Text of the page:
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Tributes to Blackpool music legend Larry Cassidy
Larry Cassidy
Larry Cassidy formed Section 25 with his brother Vinny and Phil Denton

Music journalist and The Membranes frontman John Robb says the death of Section 25's Larry Cassidy is "another great lost genius".

"He was elder statesman of the town," says John of Cassidy who died last week at the age of 56.

John was 16 and just starting up his band The Membranes when he first met him.

"We really respected him; Section 25 was the main band in Blackpool.

"They were an amazing band and and leagues ahead of everyone else in the town," says John who shared a rehearsal room on Singleton Street, Blackpool with Larry's band.

Punk Movement

Forming Section 25 with his brother Vinny Cassidy and Phil Denton when he returned to Blackpool after finishing University in London in 1978, Larry led the post-punk scene in Blackpool.

The following year they joined Manchester's cult Factory Records label.

They released their debut album Always Now produced by Martin Hannett in 1981.

They were often compared - and overshadowed - by Factory stable-mates Joy Division. However, John points out that Section 25 sound came first.

Section 25
After Factory Records Section 25 recorded with LTM Recordings

John explains why they never made it big: "They were overlooked because they were from Blackpool plus they weren't commercial; they were an art/underground band."

Section 25 did have an international dance hit 'Looking From a Hilltop' in 1984, though, when they had a switch in direction to electro electronic. The single was taken from their third album 'From The Hip' produced by New Order's Bernard Sumner. Larry's late wife Jenny - who died in 2004 - had joined the band by then and sang vocals on the album.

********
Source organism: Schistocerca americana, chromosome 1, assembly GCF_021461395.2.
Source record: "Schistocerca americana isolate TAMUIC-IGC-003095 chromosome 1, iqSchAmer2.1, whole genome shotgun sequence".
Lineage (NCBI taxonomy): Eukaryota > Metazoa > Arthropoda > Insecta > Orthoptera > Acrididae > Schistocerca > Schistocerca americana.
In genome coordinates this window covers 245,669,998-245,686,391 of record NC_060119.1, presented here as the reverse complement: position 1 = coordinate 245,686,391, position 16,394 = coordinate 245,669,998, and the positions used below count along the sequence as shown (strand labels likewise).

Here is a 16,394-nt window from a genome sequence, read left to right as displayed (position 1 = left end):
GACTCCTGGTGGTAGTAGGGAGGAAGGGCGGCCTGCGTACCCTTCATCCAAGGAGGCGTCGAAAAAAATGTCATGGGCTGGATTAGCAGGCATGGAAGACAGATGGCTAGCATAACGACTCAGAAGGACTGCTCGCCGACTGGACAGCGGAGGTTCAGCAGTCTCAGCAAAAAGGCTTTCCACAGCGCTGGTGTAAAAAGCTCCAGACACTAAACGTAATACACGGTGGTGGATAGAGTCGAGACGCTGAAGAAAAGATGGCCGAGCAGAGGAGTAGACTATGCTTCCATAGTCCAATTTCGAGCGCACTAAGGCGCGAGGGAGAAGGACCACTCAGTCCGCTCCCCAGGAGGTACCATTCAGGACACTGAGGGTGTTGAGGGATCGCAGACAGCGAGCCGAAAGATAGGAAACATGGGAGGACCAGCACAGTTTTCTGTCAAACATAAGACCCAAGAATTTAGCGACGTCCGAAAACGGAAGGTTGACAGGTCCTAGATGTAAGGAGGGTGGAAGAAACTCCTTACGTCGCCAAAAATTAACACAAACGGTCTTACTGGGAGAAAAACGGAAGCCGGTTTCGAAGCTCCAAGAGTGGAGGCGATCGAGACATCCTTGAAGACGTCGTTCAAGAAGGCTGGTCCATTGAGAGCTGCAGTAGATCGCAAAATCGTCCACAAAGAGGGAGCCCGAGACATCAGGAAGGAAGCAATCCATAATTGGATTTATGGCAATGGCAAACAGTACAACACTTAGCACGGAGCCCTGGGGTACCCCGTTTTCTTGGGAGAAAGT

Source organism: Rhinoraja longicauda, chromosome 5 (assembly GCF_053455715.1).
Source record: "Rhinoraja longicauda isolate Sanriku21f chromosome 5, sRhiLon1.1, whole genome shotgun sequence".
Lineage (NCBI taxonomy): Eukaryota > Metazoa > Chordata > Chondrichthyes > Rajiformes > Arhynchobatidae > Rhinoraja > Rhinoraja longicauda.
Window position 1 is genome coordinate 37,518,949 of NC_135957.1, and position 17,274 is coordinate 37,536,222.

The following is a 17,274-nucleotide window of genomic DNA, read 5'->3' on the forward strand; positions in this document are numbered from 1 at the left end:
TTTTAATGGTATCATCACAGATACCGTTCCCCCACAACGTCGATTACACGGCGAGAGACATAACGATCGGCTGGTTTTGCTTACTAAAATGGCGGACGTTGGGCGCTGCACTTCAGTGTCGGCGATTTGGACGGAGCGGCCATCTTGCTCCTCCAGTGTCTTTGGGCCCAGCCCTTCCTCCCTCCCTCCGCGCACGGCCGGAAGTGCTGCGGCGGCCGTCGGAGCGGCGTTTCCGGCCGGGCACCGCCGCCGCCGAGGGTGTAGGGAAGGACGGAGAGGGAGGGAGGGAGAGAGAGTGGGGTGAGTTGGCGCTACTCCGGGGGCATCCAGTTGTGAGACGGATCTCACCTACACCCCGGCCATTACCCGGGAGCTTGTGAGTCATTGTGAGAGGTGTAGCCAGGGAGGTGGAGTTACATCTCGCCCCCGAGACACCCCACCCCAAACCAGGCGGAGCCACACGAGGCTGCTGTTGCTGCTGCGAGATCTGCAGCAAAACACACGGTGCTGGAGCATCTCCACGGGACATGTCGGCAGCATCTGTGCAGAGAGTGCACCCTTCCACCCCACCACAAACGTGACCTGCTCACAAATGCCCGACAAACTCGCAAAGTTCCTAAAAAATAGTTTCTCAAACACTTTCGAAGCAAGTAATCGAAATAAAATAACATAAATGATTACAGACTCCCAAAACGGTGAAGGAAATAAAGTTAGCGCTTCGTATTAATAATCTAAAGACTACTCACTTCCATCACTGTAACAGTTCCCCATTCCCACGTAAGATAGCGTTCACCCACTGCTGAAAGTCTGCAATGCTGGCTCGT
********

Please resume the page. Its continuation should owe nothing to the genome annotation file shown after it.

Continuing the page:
Ian Butterworth who was in another Blackpool band signed to Factory Records, Tunnelvision, described Larry as "an enigma".

He says: "Onstage, he commanded it and owned it."

Ian first met him in 1979 when Larry let his school punk-band Chainz play alongside Section 25 at Bispham Community Centre. He recalls: "We were so excited, even when the caretaker stopped it after three Section 25 songs!"

He described the 1984 album which came before 'Madchester' as "way ahead of its time".

Ian Butterworth (left) and Larry Cassidy.
Ian Butterworth (left) and Larry Cassidy

Ian says he still hears the legacy of early Section 25 music today. "The electro version and the early post-punk version are seeping through to influence new bands and artists.

"When I hear a girl's voice over a sequencer I think of Jenny and her songs on the 'From The Hip' album."

Ian adds: "His influence goes beyond the town where he was from - and thanks to Factory and then later LTM Recordings - the great music that he was part of and his unique 'attitude' will live on."

Prior to Larry's death, Section 25 were working on a remix album called 'Retrofit' which his brother Vinny will now complete. The album features vocals from Larry and his daughter Bethany.

As well as a daughter, Larry also leaves a son Nathaniel and partner Lesley.

John Robb on Punk Rock and Roll
01 Sep 09 |  BBC Introducing



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